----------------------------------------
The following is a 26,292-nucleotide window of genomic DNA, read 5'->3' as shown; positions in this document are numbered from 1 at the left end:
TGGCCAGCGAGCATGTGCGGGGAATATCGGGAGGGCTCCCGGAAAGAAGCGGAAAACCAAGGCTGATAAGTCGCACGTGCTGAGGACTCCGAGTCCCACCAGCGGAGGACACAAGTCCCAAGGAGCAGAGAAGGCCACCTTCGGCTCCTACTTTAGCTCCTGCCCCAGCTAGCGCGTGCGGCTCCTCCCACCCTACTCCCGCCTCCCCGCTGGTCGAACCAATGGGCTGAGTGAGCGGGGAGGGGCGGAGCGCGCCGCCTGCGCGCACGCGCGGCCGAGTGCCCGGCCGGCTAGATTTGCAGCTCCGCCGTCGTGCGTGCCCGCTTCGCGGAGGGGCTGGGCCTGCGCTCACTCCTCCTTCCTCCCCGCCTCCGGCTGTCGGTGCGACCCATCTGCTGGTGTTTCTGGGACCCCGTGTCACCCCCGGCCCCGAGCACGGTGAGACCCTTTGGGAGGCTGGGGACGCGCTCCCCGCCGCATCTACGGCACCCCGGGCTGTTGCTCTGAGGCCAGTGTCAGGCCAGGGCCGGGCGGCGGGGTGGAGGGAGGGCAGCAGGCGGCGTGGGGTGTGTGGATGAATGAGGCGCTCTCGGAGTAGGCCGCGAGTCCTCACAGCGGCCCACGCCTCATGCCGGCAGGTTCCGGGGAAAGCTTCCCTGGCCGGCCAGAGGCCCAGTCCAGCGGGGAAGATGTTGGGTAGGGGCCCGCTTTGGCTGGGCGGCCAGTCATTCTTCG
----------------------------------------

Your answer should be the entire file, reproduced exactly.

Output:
The following is a 26,292-nucleotide window of genomic DNA, read 5'->3' as shown; positions in this document are numbered from 1 at the left end:
TGGCCAGCGAGCATGTGCGGGGAATATCGGGAGGGCTCCCGGAAAGAAGCGGAAAACCAAGGCTGATAAGTCGCACGTGCTGAGGACTCCGAGTCCCACCAGCGGAGGACACAAGTCCCAAGGAGCAGAGAAGGCCACCTTCGGCTCCTACTTTAGCTCCTGCCCCAGCTAGCGCGTGCGGCTCCTCCCACCCTACTCCCGCCTCCCCGCTGGTCGAACCAATGGGCTGAGTGAGCGGGGAGGGGCGGAGCGCGCCGCCTGCGCGCACGCGCGGCCGAGTGCCCGGCCGGCTAGATTTGCAGCTCCGCCGTCGTGCGTGCCCGCTTCGCGGAGGGGCTGGGCCTGCGCTCACTCCTCCTTCCTCCCCGCCTCCGGCTGTCGGTGCGACCCATCTGCTGGTGTTTCTGGGACCCCGTGTCACCCCCGGCCCCGAGCACGGTGAGACCCTTTGGGAGGCTGGGGACGCGCTCCCCGCCGCATCTACGGCACCCCGGGCTGTTGCTCTGAGGCCAGTGTCAGGCCAGGGCCGGGCGGCGGGGTGGAGGGAGGGCAGCAGGCGGCGTGGGGTGTGTGGATGAATGAGGCGCTCTCGGAGTAGGCCGCGAGTCCTCACAGCGGCCCACGCCTCATGCCGGCAGGTTCCGGGGAAAGCTTCCCTGGCCGGCCAGAGGCCCAGTCCAGCGGGGAAGATGTTGGGTAGGGGCCCGCTTTGGCTGGGCGGCCAGTCATTCTTCG